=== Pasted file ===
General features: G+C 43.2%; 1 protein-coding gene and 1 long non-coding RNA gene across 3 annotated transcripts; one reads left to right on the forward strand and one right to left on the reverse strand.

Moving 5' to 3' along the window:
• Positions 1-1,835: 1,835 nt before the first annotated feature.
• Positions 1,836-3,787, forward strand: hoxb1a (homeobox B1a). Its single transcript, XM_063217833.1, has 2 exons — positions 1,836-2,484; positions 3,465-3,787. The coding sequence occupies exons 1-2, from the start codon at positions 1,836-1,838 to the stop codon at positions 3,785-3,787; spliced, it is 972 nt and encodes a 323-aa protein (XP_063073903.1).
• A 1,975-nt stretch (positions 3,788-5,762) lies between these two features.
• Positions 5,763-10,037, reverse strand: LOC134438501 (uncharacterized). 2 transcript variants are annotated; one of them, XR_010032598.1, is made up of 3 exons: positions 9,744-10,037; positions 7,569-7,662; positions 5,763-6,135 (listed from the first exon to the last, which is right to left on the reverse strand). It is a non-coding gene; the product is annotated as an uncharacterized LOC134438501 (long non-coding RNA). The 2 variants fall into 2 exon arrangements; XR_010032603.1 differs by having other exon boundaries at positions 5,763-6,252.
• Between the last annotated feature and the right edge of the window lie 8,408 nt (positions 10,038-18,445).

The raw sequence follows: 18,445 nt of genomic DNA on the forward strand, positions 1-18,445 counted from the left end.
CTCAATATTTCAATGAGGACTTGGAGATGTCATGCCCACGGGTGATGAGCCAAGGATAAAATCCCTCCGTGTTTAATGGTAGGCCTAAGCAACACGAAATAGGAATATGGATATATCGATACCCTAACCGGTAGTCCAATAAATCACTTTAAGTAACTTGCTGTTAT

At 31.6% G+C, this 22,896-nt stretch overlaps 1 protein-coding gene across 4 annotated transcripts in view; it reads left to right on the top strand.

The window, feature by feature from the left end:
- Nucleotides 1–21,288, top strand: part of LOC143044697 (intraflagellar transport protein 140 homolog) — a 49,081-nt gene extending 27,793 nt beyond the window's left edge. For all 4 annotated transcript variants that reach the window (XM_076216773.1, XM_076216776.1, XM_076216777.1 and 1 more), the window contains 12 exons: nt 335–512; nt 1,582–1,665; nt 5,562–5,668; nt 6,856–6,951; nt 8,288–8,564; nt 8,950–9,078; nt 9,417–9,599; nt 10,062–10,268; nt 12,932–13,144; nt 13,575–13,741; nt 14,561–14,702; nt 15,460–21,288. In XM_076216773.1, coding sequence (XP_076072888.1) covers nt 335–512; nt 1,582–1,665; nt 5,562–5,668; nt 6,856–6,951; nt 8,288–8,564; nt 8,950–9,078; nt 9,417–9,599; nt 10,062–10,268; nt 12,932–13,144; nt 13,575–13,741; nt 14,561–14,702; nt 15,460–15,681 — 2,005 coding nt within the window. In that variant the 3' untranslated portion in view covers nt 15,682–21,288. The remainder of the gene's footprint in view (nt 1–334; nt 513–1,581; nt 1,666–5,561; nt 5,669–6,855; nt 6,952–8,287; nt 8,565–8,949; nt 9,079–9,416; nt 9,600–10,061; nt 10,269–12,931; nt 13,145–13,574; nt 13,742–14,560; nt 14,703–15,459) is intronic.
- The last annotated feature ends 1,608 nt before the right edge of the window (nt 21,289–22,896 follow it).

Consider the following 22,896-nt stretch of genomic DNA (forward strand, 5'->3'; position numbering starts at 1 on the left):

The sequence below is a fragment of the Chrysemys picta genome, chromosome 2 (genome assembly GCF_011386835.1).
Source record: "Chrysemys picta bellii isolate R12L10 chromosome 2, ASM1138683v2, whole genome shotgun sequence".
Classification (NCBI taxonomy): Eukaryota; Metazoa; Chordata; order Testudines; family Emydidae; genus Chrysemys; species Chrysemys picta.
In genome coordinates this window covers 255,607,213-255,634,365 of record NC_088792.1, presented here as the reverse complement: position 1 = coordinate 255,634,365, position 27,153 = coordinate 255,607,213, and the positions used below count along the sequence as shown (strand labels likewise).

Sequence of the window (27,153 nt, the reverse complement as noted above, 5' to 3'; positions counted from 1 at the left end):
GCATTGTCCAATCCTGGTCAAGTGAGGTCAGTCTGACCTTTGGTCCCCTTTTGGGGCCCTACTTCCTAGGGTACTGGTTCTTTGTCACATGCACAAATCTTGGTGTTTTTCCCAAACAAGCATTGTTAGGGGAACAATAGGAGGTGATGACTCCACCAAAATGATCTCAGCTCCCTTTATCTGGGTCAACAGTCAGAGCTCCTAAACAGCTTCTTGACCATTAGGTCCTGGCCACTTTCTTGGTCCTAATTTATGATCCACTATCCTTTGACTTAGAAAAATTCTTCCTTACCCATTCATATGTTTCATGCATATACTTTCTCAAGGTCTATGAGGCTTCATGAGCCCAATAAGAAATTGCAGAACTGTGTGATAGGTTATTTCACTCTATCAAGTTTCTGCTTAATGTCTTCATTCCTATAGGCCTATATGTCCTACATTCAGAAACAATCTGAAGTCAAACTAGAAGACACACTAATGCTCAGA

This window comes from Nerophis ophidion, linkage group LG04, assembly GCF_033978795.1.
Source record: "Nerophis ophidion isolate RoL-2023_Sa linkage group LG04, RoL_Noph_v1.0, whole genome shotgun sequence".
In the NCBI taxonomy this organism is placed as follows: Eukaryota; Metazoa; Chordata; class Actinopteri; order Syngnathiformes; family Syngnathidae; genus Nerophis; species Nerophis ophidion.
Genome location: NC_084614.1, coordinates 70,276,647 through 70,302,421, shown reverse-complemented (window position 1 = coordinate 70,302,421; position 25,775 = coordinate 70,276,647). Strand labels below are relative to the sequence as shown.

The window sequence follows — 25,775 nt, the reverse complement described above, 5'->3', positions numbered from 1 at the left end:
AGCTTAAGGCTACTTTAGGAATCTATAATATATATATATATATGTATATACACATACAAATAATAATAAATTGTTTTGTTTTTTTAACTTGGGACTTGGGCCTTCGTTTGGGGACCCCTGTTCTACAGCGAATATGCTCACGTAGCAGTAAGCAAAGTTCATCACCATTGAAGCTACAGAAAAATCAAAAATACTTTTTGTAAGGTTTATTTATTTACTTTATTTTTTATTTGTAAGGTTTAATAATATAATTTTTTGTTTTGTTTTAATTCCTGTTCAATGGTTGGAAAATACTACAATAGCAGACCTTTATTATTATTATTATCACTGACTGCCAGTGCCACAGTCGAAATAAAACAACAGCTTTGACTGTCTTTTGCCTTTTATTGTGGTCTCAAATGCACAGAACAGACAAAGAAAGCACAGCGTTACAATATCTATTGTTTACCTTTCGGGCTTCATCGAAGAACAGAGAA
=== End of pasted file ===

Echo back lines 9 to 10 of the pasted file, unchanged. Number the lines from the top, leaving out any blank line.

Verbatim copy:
CTCAATATTTCAATGAGGACTTGGAGATGTCATGCCCACGGGTGATGAGCCAAGGATAAAATCCCTCCGTGTTTAATGGTAGGCCTAAGCAACACGAAATAGGAATATGGATATATCGATACCCTAACCGGTAGTCCAATAAATCACTTTAAGTAACTTGCTGTTAT

At 31.6% G+C, this 22,896-nt stretch overlaps 1 protein-coding gene across 4 annotated transcripts in view; it reads left to right on the top strand.